If a young person is talking in front of a group sharing their beliefs or experience, ideas or knowledge, they’re sharing youth voice. The same can be true of leadership, community service, and teambuilding activities. However, young people who cut themselves are sharing youth voice, just like youth graffiti artists, students who text answers during tests, and gang members. The question isn’t whether they’re sharing youth voice, because they always are – the question is whether adults want to hear what’s being said.
This leads to the phenomenon of adult-driven youth voice.
Characteristics of Adult-Driven Youth Voice
Adult-Driven Youth Voice is when adults motivate, inspire, inform, encapsulate, and generally make youth voice become convenient for adults. Adult-Driven Youth Voice is Convenient Youth Voice. Here are five characteristics of adult-driven youth voice.
- WHO: Youth who adults want to hear from are selected to share their voices. All young people are members of all the communities they occupy, both in a literal and metaphorical sense. However, adult-driven youth voice selects specific young people who may not jostle adults’ opinions or ideas to share youth voice.
- WHAT: Young people say what adults want. They usually echoing or parroting adult beliefs, ideas, knowledge, and/or experience. If they share their own, adults largely agree with what young people have said.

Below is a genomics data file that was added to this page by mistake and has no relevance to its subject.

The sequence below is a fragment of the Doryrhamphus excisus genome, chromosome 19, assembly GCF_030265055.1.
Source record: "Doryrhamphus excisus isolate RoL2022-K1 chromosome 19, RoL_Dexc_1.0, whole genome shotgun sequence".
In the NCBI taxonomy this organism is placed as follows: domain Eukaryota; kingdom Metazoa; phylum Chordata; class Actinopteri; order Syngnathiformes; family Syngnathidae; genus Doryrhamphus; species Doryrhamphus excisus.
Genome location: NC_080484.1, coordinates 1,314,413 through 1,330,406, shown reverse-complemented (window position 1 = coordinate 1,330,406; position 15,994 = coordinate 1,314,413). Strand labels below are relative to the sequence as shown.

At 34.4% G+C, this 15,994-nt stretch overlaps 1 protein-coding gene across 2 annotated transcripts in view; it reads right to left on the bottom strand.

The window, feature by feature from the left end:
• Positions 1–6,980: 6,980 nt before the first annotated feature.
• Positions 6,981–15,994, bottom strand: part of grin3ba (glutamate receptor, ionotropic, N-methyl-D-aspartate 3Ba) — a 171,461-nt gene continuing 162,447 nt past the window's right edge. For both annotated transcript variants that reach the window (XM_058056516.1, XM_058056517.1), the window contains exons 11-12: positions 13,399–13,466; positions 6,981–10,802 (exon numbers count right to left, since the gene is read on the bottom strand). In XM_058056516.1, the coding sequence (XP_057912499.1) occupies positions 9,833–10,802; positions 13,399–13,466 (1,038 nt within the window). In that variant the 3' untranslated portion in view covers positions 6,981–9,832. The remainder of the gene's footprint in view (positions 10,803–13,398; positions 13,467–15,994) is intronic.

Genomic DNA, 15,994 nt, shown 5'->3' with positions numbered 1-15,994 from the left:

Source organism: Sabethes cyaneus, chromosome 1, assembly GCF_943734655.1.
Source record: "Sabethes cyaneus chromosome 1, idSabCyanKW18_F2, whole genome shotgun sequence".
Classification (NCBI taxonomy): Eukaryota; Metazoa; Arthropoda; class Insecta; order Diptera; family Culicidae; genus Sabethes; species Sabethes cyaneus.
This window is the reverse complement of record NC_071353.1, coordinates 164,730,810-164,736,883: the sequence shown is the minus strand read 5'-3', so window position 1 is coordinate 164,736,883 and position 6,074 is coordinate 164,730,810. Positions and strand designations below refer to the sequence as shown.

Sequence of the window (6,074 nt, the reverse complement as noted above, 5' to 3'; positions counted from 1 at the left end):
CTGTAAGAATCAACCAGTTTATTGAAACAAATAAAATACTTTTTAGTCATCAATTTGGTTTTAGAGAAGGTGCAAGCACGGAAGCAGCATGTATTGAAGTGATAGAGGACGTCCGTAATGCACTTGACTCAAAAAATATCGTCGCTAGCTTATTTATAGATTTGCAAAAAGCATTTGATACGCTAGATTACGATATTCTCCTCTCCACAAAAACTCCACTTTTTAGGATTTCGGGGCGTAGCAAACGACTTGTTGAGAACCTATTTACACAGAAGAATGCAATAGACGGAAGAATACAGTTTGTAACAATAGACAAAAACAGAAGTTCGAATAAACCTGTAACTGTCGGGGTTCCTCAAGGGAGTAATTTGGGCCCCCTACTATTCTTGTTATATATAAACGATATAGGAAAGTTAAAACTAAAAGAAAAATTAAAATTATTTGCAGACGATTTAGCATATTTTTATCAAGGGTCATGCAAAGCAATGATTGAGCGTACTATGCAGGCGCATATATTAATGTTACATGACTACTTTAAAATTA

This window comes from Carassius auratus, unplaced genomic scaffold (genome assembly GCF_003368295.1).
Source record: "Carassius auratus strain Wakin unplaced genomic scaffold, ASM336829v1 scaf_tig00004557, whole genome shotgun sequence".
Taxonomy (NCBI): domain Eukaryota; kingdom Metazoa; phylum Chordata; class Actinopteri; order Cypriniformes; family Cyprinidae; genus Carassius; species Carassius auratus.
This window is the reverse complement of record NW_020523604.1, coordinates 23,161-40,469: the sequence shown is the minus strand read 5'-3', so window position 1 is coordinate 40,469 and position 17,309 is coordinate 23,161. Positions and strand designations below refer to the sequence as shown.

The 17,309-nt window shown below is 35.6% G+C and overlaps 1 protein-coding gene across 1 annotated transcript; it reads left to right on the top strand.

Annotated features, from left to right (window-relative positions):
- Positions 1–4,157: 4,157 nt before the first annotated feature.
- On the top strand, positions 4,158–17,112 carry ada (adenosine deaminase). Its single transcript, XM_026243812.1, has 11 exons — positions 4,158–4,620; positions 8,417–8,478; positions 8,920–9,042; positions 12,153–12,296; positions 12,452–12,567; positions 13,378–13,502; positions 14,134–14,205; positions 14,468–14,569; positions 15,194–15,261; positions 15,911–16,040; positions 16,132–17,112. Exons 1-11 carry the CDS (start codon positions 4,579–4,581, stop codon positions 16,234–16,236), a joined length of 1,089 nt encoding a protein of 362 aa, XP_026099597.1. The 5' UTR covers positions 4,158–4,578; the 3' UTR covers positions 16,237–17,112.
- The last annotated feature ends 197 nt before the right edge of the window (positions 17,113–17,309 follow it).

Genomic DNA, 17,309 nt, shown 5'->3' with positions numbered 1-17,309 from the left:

- WHEN: The calendar is determined by adults for youth. Young people are listened to when adults have the interest or ability to hear them, and not necessarily when children or youth want to be heard.
- WHERE: Youth voice happens in places adults want it to be shared. Whether on a graffiti wall in a forgotten alley downtown, in a boxing gym for teenagers, in debate class, or at a city-run forum for youth to share their opinions about something, youth voice happens where adults approve of.
- WHY: Adults solicit youth voice about specific issues. Young people have a variety of perspectives about all kinds of subjects. However, adult-driven youth voice allows only perspectives on issues that are important to adults or that adults pick for young people. If young people move outside adult-driven boundaries, they are either re-directed or expected to stop sharing their voices.
Special thanks to my spectacular friend and longtime comrade Heather Manchester. Her critical thinking and willingness to kick my butt inspired this post (and many others!) and I stand indebted to her genius, patience, and energy she shares with me.
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